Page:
Language schools sector to be reformed

Some English language schools have abused their status to act as fronts for people seeking work in Ireland, Education Minister Ruairi Quinn has warned.

He said he and Justice Minister Frances Fitzgerald brought the matter to Cabinet yesterday and will now move to reform the sector.

His comments follow the closure on Monday of a fifth international college since last month, Allied Irish College in Cork, where 60 students are believed to have been registered.

The Irish Naturalisation and Immigration Service (INIS) said it had three people registered with it as attending there since last February. The college has been on a register since December 2012 on which courses must be included for non-EEA applications to be eligible for student or restricted work visas, but INIS understands it has been removed from the register since its closure came to light on Monday afternoon.

The Department of Justice said INIS is in contact with Quality and Qualifications Ireland (QQI), which operates the register, in relation to two learners who have contacted QQI. “It had come to the attention of INIS in April 2014 that Allied Irish College may have had a shared ownership with Millennium College. This fact had not been communicated to the authorities,” the department said.

Millennium College Dublin closed on Friday, and the Irish Council for International Students said it is aware of around 300 people who had been on its English language courses. INIS said an investigation into the operation of Millennium College is ongoing and it would not be appropriate to comment further on that probe, including with regard to Allied Irish College.

Mr Quinn said private sector schools are not properly and fully regulated, and the Government is taking action to have a quality education mark for all schools.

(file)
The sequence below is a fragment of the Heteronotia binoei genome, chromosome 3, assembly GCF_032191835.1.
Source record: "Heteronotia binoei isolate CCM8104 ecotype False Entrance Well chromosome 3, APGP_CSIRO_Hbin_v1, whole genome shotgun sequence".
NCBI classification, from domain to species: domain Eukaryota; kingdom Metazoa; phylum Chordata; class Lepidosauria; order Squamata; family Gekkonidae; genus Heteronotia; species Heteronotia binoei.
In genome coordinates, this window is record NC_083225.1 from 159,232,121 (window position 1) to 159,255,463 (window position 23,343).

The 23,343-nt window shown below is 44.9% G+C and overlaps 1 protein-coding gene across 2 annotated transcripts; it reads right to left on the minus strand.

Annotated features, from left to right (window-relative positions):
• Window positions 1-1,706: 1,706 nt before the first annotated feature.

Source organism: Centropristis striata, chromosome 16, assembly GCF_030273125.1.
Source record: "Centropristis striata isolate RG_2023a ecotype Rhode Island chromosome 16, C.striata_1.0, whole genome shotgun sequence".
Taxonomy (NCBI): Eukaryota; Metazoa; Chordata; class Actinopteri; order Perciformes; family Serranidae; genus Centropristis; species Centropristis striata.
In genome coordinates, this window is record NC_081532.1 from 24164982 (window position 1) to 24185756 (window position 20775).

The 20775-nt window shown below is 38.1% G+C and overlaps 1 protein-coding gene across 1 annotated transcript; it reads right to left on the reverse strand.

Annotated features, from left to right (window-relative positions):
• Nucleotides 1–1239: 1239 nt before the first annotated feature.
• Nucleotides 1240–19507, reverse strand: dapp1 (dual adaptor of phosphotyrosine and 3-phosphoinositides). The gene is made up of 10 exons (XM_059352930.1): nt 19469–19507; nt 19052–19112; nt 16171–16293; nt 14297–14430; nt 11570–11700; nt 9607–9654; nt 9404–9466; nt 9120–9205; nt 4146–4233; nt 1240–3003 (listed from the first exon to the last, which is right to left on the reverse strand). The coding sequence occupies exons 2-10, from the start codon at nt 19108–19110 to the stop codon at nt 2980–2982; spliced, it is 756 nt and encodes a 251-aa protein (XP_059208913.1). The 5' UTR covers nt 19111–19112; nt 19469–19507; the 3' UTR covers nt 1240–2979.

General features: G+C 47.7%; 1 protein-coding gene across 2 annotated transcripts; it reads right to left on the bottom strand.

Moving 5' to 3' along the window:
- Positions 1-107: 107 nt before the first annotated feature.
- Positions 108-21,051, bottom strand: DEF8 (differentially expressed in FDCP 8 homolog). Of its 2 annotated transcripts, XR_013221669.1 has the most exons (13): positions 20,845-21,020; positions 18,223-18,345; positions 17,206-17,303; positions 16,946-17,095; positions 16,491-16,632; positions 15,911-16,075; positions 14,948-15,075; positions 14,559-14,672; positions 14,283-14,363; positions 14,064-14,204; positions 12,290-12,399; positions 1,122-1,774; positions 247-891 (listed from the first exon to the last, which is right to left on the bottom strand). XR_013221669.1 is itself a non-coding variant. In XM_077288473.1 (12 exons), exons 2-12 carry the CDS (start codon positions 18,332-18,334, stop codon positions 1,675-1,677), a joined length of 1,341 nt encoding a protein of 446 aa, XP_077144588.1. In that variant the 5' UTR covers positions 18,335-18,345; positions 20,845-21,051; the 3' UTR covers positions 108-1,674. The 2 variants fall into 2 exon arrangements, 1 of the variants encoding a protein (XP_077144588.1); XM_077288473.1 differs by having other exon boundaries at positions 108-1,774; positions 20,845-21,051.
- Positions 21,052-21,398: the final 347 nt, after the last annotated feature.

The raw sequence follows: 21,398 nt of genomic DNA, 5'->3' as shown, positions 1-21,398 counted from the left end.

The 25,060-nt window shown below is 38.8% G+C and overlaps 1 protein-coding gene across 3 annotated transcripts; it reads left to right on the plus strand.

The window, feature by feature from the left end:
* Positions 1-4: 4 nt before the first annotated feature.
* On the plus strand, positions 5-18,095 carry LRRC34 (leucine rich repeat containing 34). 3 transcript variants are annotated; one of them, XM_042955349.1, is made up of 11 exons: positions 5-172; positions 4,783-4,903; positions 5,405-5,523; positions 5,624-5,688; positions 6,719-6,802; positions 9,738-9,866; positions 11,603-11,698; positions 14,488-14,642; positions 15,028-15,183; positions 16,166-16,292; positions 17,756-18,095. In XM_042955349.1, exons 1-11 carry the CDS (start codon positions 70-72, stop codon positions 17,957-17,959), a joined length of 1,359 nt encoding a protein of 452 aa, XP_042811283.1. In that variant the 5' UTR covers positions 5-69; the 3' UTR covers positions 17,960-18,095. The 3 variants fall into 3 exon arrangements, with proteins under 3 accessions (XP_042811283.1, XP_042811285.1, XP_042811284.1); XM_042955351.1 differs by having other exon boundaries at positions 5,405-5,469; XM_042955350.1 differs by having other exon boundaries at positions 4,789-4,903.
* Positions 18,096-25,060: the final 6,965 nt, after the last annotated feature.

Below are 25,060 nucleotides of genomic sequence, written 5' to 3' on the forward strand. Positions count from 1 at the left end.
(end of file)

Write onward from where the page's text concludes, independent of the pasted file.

“The background to the closure of a number of these schools is that they, as recognised schools, they were entitled to attract students from outside the European Economic Area to attend courses here, and consequently the students got visas to be in Ireland as a student and to have some work opportunities in relation to that,” he said.

“There is fairly clear evidence to suggest that has been abused by a minority of such schools, where in effect the school has been used as a front to provide access at a cost to the Irish labour market. We may very well have one or two other closures as well.”

Millennium College Dublin was the fourth in the capital to close in a month last Friday. INIS and the Garda National Immigration Bureau suspended the issuing of visas and residence permission to non-EEA nationals seeking to enrol there after no proof of student attendances up to mid-February could be provided during an inspection last month. Similar suspensions were placed on three other colleges.

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